This article offers a good overview of endometrial polyps and treatment options.
For more information about cancer treatment options, side effects, and the questions you should be asking your oncologist, please visit my blog:
A "watch and wait" course of action for patients diagnosed with endometrial polyps may be the best course of action, recent studies show:
From Wikipedia, the free encyclopedia
An endometrial polyp or uterine polyp is a mass in the inner lining of the uterus. They may have a large flat base (sessile) or be attached to the uterus by an elongated pedicle(pedunculated). Pedunculated polyps are more common than sessile ones. They range in size from a few millimeters to several centimeters. If pedunculated, they can protrude through the cervix into the vagina. Small blood vessels may be present, particularly in large polyps.
No definitive cause of endometrial polyps is known, but they appear to be affected by hormone levels and grow in response to circulating estrogen. They often cause no symptoms. Where they occur, symptoms include irregular menstrual bleeding, bleeding between menstrual periods, excessively heavy menstrual bleeding (menorrhagia), and vaginal bleeding after menopause. Bleeding from the blood vessels of the polyp contributes to an increase of blood loss during menstruation and blood "spotting" between menstrual periods, or after menopause. If the polyp protrudes through the cervix into the vagina, pain (dysmenorrhea) may result.Cause and symptoms
Endometrial polyps can be detected by vaginal ultrasound(sonohysterography), hysteroscopy and dilation and curettage.Detection by ultrasonography can be difficult, particularly when there is endometrial hyperplasia (excessive thickening of the endometrium). Larger polyps may be missed by curettage.
Polyps can be surgically removed using curettage with or without hysteroscopy. When curettage is performed without hysteroscopy, polyps may be missed. To reduce this risk, the uterus can be first explored using grasping forceps at the beginning of the curettage procedure. Hysteroscopy involves visualising the endometrium (inner lining of the uterus) and polyp with a camera inserted through the cervix. If it is a large polyp, it can be cut into sections before each section is removed. If cancerous cells are discovered, a hysterectomy (surgical removal of the uterus) may be performed. A hysterectomy would usually not be considered if cancer has been ruled out. Whichever method is used, polyps are usually treated under general anesthetic.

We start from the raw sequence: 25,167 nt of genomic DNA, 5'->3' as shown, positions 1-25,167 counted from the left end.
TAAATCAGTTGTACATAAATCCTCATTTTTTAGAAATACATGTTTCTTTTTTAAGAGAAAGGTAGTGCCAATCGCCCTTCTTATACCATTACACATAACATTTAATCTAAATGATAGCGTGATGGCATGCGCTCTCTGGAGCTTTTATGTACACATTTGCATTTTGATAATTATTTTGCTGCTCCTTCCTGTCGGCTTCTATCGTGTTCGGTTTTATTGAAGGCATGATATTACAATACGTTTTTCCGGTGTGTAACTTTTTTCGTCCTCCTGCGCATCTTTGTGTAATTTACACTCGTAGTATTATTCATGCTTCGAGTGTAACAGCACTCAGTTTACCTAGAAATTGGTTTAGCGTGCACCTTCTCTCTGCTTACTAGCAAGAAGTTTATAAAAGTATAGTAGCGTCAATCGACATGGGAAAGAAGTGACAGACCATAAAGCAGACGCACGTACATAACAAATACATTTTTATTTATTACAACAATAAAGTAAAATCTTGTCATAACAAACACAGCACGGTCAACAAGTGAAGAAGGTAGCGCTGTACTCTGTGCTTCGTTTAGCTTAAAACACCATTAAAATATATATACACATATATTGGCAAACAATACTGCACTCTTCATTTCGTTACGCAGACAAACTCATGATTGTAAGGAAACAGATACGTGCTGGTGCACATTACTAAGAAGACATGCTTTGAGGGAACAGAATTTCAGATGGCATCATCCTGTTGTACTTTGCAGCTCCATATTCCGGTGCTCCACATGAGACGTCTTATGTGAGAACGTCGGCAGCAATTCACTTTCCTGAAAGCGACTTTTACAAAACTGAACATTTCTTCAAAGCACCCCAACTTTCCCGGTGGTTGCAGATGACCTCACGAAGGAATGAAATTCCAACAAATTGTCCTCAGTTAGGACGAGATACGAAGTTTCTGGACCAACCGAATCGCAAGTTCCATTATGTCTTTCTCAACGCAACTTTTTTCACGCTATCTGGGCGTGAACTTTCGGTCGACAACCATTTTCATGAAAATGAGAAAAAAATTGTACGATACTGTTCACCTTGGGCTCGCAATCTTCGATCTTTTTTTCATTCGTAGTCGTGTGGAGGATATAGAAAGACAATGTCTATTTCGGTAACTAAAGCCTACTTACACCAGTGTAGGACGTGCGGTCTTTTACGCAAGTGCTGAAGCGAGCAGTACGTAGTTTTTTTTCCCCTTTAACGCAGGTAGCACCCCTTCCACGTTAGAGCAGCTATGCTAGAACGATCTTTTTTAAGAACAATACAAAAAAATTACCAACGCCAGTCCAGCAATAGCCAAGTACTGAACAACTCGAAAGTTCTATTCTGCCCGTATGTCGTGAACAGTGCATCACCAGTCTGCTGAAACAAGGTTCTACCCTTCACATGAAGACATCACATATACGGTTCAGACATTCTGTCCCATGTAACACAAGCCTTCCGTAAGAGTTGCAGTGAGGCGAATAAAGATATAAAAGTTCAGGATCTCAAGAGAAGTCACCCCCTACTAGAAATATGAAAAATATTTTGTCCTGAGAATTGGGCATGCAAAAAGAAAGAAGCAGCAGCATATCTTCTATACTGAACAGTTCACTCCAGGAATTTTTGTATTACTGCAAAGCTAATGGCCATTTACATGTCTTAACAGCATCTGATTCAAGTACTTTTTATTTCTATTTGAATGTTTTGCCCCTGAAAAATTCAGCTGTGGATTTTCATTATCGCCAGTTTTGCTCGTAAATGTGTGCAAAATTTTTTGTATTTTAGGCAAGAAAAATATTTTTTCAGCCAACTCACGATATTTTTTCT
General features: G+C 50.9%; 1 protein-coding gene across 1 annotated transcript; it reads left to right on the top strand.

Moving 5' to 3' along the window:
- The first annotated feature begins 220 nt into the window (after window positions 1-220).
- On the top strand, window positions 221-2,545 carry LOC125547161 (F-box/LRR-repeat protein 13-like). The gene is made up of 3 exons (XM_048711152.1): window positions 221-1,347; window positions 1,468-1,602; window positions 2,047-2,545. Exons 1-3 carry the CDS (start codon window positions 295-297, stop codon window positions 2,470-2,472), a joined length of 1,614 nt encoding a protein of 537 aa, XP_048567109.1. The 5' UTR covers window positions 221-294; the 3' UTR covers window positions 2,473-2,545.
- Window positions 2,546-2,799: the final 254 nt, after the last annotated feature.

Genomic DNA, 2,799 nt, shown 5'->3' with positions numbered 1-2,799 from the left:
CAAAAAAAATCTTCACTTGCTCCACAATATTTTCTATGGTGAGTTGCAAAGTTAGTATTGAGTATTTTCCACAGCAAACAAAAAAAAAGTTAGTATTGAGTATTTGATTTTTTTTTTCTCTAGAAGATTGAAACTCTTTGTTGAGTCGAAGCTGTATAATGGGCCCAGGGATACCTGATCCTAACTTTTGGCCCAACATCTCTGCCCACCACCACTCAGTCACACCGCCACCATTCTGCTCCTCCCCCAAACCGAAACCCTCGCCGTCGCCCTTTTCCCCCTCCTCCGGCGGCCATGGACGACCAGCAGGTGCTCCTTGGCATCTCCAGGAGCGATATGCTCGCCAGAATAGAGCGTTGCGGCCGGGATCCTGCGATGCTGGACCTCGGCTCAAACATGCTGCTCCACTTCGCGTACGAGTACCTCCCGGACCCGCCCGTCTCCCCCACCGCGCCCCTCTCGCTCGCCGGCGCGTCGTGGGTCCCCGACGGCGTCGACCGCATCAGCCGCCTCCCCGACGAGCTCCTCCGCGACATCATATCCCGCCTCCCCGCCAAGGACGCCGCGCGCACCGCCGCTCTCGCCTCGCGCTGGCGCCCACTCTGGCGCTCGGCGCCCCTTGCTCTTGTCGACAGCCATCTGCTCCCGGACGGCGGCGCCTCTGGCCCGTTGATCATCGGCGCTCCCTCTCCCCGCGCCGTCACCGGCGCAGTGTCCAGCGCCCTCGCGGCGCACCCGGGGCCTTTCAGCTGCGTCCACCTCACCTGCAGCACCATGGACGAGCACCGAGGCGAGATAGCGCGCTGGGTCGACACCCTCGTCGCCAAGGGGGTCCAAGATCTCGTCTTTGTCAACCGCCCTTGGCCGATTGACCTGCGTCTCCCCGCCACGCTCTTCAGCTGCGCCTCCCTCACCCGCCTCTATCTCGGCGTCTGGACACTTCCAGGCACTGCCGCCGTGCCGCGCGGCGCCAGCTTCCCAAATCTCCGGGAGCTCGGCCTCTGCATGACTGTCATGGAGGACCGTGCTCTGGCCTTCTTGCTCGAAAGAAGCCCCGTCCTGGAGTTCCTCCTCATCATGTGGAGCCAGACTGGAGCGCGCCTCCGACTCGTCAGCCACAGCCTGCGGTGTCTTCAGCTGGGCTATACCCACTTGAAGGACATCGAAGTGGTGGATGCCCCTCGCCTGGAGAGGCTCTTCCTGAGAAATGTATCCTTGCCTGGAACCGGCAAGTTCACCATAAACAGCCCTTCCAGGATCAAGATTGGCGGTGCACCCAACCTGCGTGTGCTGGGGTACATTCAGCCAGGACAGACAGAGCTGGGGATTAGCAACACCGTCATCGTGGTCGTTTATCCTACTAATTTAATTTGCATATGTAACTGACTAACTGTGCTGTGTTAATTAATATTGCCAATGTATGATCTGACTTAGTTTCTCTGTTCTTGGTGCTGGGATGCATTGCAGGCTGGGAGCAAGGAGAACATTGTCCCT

Prognosis and complications
Endometrial polyps are usually benign although some may be precancerous or cancerous. About 0.5% of endometrial polyps contain adenocarcinoma cells. Polyps can increase the risk of miscarriage in women undergoing IVF treatment. If they develop near the fallopian tubes, they may lead to difficulty in becoming pregnant. Although treatments such as hysteroscopy usually cure the polyp concerned, recurrence of endometrial polyps is frequent. Untreated, small polyps may regress on their own.
Risk factors and epidemiology
Endometrial polyps usually occur in women in their 40s and 50s. Risk factors include obesity, high blood pressure and a history of cervical polyps. Taking tamoxifen or hormone replacement therapy can also increase the risk of uterine polyps. The use of an IntraUterine System containing levonorgestrel in women taking Tamoxifen may reduce the incidence of polyps. Endometrial polyps occur in up to 10% of women. It is estimated that they are present in 25% of women with abnormal vaginal bleeding.
"A metaanalysis of women who have had polypectomies suggests that postmenopausal status and abnormal bleeding are negatively associated with endometrial neoplasia. However, a second prospective analysis of patients diagnosed with polyps who were referred for follow-up rather than immediate intervention suggests that "watch and wait" might be the most prudent course in a majority of cases. Both studies were reported here at the American Institute of Ultrasound in Medicine (AIUM) 2011 Annual Convention.